Colonisation has a negative impact on indigenous people that has left a legacy of disease, dislocation, cultural and language loss. Later this was politicized on a massive scale for diverse concerns and their focus shifted from survival towards restoration and revitalization in various issues.

“So, within indigenous discourses, the term ‘peoples’ has become an important linguistic symbol of our identification as self-determining peoples…. We are united by common territories, cultures, traditions, histories, languages, institutions and beliefs. We share a sense of kinship and identity, a consciousness as distinct peoples and a political will to exist as distinct peoples”

(P. 115).

Reclaim spaces of Marginalization

The research thrives in setting a new agenda for indigenous research. The research advocates the value of research for indigenous peoples and the need to retrieve spaces of marginalisation as spaces.
It explores research practices that offer alternatives to Western paradigms and that give up racism, ethnocentrism, and exploitation. It examines the various approaches and methodologies to raise the importance of indigenous people’s research agendas.

Suggested the manner in which the indigenous researcher should do research within its own communities. The goal of self-determination of indigenous people and in research agenda becomes a political the processes of transformation, of decolonisation, of healing and of mobilisation as peoples (p. 116).

Maori Dance; Picture Source: Pixabay

The work stresses taking back the control of indigenous destines by becoming self-determining. In this pursuit, several ‘themes such as cultural survival, self-determination, healing, restoration, and social justice are engaging indigenous researchers and indigenous communities in a diverse array of projects (142).

Thus highlights 25 research projects pursued by indigenous people related to ethics of research and advocates means research could approach their work. The book introduces Kaupapa Maori research and framework a new way of understanding Maori indigenous research.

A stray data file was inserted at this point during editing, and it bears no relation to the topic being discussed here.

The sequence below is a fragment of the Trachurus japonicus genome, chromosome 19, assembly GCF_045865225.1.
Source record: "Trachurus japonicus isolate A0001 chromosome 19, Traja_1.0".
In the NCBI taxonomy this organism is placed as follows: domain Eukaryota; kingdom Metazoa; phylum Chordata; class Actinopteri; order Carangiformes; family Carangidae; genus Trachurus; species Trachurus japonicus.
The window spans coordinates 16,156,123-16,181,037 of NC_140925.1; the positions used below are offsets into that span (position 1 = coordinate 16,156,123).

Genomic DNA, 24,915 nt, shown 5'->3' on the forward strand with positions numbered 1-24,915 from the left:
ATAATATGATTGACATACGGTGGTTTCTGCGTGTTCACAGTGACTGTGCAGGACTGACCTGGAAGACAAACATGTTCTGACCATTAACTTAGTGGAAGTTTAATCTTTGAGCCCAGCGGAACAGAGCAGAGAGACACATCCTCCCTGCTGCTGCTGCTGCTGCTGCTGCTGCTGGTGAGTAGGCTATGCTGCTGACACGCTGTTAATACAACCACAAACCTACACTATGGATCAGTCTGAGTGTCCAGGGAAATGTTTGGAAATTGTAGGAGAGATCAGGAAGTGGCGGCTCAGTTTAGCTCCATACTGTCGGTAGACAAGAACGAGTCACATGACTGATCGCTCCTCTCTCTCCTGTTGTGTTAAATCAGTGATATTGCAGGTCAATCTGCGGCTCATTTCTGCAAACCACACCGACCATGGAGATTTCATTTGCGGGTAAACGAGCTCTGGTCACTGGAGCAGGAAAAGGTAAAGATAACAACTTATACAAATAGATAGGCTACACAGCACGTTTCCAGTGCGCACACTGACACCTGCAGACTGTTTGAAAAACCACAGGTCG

This research considered indigenous methodologies focus more to approach cultural values and behaviour as a part of the methodology.
Presents a strong anti-positive stance, especially a concern with social justice and relevance in the Maori community. The non-indigenous researchers to efficiently conduct indigenous research is reject or accepted under certain conditions.

The research highlighted the implication for indigenous researchers working with indigenous and marginalized communities as they work the borders, and ‘between institutions and communities, systems of power and systemic injustice, cultures of dominance and cultures in survival mode, politics and theory, theory and practice’ (p.199).

Lastly, it explores potential ways in which indigenous activists and indigenous researchers can collaborate to advance indigenous interests at local, national, and international levels.


Regarding academia, despite decolonization, the focus has shifted towards ‘reconciliation, inclusion and diversity.’ 
Critics blame it for being an ‘insider vision’ that is mostly focusing on helping indigenous researchers to study indigenous communities. The struggle between the world of indigenous people and the world of research continues, to make the voice of the voiceless heard and reviving indigenous knowledge.

Author: Dr Sakul Kundra, A.HOD Department of Social Science at Fiji National University.

Disclaimer: The views expressed are his own and not of The Australia Today or his employer. For comments or suggestions, email. dr.sakulkundra@gmail.com